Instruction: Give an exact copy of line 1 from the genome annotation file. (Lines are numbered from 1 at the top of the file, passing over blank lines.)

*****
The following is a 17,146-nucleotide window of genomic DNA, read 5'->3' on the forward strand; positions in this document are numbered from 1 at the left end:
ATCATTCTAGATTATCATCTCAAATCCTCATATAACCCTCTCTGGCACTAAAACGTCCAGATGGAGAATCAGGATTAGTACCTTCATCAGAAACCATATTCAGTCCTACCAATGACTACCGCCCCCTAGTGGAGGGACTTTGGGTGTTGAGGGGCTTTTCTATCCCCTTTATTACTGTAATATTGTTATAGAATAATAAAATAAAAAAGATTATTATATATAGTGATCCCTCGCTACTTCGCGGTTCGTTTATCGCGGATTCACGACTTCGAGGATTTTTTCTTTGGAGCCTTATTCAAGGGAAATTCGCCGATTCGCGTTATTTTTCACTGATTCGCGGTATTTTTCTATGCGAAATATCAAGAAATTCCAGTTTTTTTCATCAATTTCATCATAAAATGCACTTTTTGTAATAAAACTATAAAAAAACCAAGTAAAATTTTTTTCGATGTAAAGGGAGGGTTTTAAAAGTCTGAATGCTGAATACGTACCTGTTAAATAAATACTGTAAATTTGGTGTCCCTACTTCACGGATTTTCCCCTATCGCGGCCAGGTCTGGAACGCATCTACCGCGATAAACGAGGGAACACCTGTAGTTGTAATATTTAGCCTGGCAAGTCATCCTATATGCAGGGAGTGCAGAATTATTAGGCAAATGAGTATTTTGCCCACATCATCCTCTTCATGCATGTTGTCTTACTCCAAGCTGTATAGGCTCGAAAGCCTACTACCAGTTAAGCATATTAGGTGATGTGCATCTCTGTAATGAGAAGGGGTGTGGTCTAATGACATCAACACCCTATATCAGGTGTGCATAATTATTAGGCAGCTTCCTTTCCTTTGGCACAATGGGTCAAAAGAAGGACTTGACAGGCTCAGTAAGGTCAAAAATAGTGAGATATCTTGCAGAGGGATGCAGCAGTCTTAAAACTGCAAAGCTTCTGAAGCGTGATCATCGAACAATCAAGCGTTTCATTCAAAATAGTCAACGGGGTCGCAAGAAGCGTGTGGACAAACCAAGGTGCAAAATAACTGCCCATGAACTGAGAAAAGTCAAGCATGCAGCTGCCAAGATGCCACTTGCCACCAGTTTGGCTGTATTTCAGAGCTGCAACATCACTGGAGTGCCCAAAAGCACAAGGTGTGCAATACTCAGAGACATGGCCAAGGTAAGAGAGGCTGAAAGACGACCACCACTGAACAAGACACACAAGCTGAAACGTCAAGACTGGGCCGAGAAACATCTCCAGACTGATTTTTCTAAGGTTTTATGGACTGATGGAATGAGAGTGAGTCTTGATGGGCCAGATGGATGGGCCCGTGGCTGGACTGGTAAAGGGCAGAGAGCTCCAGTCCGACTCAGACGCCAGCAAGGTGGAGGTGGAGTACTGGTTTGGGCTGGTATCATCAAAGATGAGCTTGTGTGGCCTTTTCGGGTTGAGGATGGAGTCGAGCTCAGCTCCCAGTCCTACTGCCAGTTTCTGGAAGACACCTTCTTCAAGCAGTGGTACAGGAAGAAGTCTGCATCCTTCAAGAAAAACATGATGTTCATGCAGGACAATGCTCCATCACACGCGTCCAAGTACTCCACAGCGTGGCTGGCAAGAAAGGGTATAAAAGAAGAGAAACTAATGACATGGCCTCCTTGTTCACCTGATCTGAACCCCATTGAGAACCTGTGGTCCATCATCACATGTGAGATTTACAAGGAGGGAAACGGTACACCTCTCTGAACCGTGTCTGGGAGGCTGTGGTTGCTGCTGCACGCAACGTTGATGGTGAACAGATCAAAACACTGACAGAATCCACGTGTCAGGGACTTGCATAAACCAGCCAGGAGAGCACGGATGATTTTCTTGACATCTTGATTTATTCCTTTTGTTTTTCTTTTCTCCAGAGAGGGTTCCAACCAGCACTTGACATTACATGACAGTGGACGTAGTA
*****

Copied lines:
The following is a 17,146-nucleotide window of genomic DNA, read 5'->3' on the forward strand; positions in this document are numbered from 1 at the left end: